Researchers have identified 64 regions of the human genome associated with a higher risk of developing bipolar disorder. Bipolar disorder is a heritable mental illness with complex etiology that is characterized by extreme mood swings from mania to depression. An estimated 2.8% of adults in the United States have bipolar disorder, with the disorder slightly more common in males than females. An estimated 40-50 million people have the disorder worldwide. Genetic factors are estimated to cause 80% of cases.
Bipolar disorder typically starts in young adulthood. Diagnosis is important as the condition can cause major suffering and is associated with an increased risk of suicide. The ability to identify individuals at risk of developing bipolar disorder could allow interventions that could save lives.
The international team of researchers from the Psychiatric Genomics Consortium (PGC) conducted a genome-wide association study of 41,917 cases of bipolar disorder and 371,549 controls of European ancestry. The study identified 64 genes associated with the disorder – which is more than double the number that had previously been identified. The researchers also found there was some overlap between the genes involved in bipolar disorder and other psychiatric disorders, with 10 of the genes also associated with schizophrenia and also considerable overlap with major depression. There was also an overlap with anorexia, ADHD, and autism spectrum disorder to a lesser degree.
The researchers showed that bipolar disorder type 1 was more closely associated with schizophrenia, while bipolar disorder type 2 was more closely associated with major depression.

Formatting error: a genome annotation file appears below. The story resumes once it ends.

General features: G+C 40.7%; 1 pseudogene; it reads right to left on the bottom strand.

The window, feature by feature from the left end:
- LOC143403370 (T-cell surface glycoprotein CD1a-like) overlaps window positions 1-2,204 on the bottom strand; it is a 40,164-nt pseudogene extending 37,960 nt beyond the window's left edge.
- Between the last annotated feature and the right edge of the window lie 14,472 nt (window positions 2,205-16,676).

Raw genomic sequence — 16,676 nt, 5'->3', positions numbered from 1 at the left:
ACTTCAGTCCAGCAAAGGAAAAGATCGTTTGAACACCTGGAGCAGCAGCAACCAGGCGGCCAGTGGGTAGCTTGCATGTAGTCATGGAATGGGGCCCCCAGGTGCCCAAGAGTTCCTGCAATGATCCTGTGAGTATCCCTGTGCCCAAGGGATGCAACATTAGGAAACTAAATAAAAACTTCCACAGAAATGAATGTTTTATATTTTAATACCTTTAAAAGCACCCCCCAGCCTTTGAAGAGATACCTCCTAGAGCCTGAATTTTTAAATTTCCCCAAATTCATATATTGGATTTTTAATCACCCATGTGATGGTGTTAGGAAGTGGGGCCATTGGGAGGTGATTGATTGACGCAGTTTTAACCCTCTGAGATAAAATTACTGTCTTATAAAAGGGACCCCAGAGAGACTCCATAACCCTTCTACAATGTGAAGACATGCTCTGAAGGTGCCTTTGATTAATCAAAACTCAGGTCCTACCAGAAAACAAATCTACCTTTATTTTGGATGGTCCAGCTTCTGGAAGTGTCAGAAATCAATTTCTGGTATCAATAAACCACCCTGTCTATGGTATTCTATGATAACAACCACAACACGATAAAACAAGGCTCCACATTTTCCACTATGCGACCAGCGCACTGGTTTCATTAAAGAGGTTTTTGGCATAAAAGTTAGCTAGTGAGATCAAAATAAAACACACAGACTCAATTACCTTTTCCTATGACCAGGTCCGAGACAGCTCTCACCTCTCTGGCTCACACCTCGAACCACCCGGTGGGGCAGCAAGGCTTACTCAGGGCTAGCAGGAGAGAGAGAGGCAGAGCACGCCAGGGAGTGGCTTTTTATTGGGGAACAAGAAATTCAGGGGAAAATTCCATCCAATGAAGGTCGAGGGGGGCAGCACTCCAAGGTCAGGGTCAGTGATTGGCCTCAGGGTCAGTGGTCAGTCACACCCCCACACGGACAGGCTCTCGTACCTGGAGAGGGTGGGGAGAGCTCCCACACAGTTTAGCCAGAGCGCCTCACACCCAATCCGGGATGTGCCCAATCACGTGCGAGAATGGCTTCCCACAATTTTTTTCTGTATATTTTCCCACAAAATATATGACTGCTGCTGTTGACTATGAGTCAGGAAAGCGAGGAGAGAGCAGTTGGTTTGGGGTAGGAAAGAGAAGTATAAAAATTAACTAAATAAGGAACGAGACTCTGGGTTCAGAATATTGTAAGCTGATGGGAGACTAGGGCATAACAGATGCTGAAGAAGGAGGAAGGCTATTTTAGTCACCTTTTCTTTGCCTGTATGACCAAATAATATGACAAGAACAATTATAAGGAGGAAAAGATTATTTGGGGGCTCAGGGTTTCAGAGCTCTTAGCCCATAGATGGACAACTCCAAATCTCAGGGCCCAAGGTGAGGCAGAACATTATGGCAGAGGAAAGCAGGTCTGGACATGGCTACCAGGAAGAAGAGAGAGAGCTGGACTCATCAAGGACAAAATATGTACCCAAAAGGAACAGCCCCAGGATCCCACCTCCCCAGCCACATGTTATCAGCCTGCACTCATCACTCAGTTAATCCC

According to the researchers, “bipolar disorder risk alleles were enriched in genes in synaptic signaling pathways and brain-expressed genes, particularly those with high specificity of expression in neurons of the prefrontal cortex and hippocampus.”
The researchers identified 15 genes that were robustly linked to bipolar disorder via gene expression, which encoded druggable targets such as HTR6, MCHR1, DCLK3 and FURIN. Drugs that are already approved for use for treatments of other conditions such calcium channel blockers that are used to treat high blood pressure and circulatory disorders could potentially be used in the treatment of bipolar disorder and should be explored.
“Through this work, we prioritized some specific genes and DNA variations which can now be followed up in laboratory experiments to better understand the biological mechanisms through which they act to increase risk of bipolar disorder.”
You can read more about the study in the paper – Genome-wide association study of more than 40,000 bipolar disorder cases provides new insights into the underlying biology – which was recently published in the Nature Genetics. DOI: 10.1038/s41588-021-00857-4